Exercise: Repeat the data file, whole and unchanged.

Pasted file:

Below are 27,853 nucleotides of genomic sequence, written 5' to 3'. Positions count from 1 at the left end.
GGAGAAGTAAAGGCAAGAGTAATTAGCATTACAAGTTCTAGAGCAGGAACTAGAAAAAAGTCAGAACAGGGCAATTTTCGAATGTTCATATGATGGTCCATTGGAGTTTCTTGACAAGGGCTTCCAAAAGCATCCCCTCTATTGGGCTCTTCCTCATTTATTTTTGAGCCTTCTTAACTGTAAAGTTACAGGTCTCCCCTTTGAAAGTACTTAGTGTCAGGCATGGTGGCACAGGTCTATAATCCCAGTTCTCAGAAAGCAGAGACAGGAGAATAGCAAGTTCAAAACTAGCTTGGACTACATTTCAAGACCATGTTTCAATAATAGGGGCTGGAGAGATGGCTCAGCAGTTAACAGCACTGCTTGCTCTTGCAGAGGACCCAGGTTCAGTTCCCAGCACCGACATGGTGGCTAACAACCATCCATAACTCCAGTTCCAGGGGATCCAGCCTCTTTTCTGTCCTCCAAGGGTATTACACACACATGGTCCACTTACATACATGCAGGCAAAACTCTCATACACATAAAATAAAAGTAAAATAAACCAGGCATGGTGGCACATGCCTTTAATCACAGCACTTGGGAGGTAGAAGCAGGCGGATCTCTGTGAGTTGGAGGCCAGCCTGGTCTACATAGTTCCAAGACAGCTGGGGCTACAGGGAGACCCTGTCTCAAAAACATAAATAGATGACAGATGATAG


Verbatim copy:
Below are 27,853 nucleotides of genomic sequence, written 5' to 3'. Positions count from 1 at the left end.
GGAGAAGTAAAGGCAAGAGTAATTAGCATTACAAGTTCTAGAGCAGGAACTAGAAAAAAGTCAGAACAGGGCAATTTTCGAATGTTCATATGATGGTCCATTGGAGTTTCTTGACAAGGGCTTCCAAAAGCATCCCCTCTATTGGGCTCTTCCTCATTTATTTTTGAGCCTTCTTAACTGTAAAGTTACAGGTCTCCCCTTTGAAAGTACTTAGTGTCAGGCATGGTGGCACAGGTCTATAATCCCAGTTCTCAGAAAGCAGAGACAGGAGAATAGCAAGTTCAAAACTAGCTTGGACTACATTTCAAGACCATGTTTCAATAATAGGGGCTGGAGAGATGGCTCAGCAGTTAACAGCACTGCTTGCTCTTGCAGAGGACCCAGGTTCAGTTCCCAGCACCGACATGGTGGCTAACAACCATCCATAACTCCAGTTCCAGGGGATCCAGCCTCTTTTCTGTCCTCCAAGGGTATTACACACACATGGTCCACTTACATACATGCAGGCAAAACTCTCATACACATAAAATAAAAGTAAAATAAACCAGGCATGGTGGCACATGCCTTTAATCACAGCACTTGGGAGGTAGAAGCAGGCGGATCTCTGTGAGTTGGAGGCCAGCCTGGTCTACATAGTTCCAAGACAGCTGGGGCTACAGGGAGACCCTGTCTCAAAAACATAAATAGATGACAGATGATAG